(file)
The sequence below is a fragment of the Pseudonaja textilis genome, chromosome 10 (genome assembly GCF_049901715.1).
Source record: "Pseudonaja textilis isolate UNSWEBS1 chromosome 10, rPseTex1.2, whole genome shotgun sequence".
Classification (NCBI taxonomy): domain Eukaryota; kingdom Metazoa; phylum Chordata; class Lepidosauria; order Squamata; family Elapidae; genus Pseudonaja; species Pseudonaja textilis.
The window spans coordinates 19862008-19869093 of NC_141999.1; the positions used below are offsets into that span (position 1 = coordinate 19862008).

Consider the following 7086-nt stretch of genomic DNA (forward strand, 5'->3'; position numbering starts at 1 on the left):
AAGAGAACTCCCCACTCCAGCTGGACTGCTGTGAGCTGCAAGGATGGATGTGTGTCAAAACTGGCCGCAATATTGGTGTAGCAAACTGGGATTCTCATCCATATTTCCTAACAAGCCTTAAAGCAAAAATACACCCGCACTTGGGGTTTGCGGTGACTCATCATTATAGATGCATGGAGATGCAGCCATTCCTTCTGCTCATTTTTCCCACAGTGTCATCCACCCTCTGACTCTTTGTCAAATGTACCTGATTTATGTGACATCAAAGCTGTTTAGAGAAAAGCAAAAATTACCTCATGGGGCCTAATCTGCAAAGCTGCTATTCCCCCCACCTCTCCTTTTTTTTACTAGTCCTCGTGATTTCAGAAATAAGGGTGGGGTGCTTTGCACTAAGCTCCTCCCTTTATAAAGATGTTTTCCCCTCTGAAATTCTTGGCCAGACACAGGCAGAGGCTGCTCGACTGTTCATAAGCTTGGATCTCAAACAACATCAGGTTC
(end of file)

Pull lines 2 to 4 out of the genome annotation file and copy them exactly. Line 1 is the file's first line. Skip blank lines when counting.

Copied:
Source record: "Pseudonaja textilis isolate UNSWEBS1 chromosome 10, rPseTex1.2, whole genome shotgun sequence".
Classification (NCBI taxonomy): domain Eukaryota; kingdom Metazoa; phylum Chordata; class Lepidosauria; order Squamata; family Elapidae; genus Pseudonaja; species Pseudonaja textilis.
The window spans coordinates 19862008-19869093 of NC_141999.1; the positions used below are offsets into that span (position 1 = coordinate 19862008).